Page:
Reece Pollock
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Review: An Evening with Elgar “The effortless work of the orchestra was versatile and powerful”

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Review

"Edward Elgar" by Unknown

“Edward Elgar” by Unknown

Majestic sounds resonated from the main hall of Sunderland Minster on Saturday (March 28) as An Evening with Elgar took place.

As the performers tuned their instruments and prepared their vocals, a sense of awe filled the hall as images were instantly painted with sound. The crisp and clear sounds were amplified and bounced between the ministers walls, the pews slowly filled up as if it were a typical Sunday morning at church. Images of Sunderland were all around for the audience to see before the concert began, ranging from the concrete industrial buildings to the freedom of the seafront.

The audience watched as the performers took their seats, and a silence fell on the hall, which was almost deafening. As the concert started, the stone columns began to crumble away, transforming the humble minster hall into what felt like a royal court. The attention from the audience was almost trance-like, you could have heard the smallest of regal pins drop. This all created the illusion that the audience were all noble men and women, sat appreciating the talents and skills of the artists. Taken back in time to when Edward Elgar would have been in the same hall.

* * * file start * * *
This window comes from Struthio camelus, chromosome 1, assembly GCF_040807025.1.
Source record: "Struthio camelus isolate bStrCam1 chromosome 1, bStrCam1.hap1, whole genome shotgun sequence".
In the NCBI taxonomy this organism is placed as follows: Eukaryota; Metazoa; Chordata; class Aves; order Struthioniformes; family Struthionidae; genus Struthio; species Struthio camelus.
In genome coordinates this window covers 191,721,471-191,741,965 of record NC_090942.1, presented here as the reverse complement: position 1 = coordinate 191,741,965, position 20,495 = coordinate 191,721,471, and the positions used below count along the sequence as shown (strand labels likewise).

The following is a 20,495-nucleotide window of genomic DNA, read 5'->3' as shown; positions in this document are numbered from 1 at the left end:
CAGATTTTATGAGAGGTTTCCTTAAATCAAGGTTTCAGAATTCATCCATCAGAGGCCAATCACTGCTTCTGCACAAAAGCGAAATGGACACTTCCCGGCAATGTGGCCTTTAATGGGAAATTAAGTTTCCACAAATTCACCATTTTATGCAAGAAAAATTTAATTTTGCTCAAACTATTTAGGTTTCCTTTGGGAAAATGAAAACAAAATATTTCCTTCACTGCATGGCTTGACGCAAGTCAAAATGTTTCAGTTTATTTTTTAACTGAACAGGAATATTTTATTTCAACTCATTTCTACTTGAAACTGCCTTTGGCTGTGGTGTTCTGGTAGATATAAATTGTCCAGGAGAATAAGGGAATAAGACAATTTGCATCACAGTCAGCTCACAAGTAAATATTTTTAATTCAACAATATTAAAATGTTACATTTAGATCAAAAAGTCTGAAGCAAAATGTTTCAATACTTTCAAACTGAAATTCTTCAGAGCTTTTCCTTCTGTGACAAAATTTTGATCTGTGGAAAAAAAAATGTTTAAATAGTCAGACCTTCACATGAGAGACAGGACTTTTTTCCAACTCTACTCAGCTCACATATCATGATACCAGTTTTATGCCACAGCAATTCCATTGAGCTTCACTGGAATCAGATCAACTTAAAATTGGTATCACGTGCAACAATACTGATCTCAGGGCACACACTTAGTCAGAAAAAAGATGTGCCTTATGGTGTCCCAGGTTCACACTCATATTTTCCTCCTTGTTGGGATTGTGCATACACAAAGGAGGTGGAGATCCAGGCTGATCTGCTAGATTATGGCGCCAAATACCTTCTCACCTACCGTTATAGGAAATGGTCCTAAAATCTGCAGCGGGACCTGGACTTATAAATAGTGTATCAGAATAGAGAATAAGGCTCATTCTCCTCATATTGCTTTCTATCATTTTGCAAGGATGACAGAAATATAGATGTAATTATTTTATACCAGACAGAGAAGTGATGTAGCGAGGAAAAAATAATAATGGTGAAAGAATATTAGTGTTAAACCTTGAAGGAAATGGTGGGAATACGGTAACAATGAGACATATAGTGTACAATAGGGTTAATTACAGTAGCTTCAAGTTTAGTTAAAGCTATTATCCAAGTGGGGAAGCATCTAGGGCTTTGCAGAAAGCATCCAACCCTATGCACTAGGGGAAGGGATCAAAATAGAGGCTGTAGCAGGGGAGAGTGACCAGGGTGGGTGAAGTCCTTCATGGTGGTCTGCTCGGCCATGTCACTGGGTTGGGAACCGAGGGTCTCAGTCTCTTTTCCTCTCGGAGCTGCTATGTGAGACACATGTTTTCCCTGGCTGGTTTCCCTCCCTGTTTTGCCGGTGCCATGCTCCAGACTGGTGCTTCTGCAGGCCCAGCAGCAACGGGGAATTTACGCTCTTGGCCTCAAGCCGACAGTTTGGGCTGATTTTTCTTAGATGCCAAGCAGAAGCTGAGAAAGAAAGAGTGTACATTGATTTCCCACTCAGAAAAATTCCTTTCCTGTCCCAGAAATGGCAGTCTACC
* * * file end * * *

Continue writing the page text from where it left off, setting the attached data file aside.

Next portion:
The three pieces of music named From the Bavarian Highlands, Sea Pictures and The Music Makers all created images of history, pride and unity. The effortless work of the orchestra was versatile and powerful. In one moment soft and light, like to a gentle breeze, but within seconds the soft and light sounds transformed into sounds which boomed and raged through the room like a stormy sea. Accompanying the instruments was mezzo-soprano Sarah Pring whose operatic voice filled the hall, once again making it seem much larger than it actually was. Her focus on tune was so well-practiced that when a member of the audience’s phone began to beep she commented on how it was throwing the pitch of the acoustics off.

As the concert came to an end the applause was the first, and only time the audience made a noise, with one member even raising to their feet to applaud. The only downside of the evening was the uncomfortable pews that, after a while, left you feeling like your back was hunched rather than poised with elegance that the music made you feel. The concert was a beautiful display of talent and history that felt like a time capsule from a royal court allowing us to be the music makers, the dreamers of dreams.

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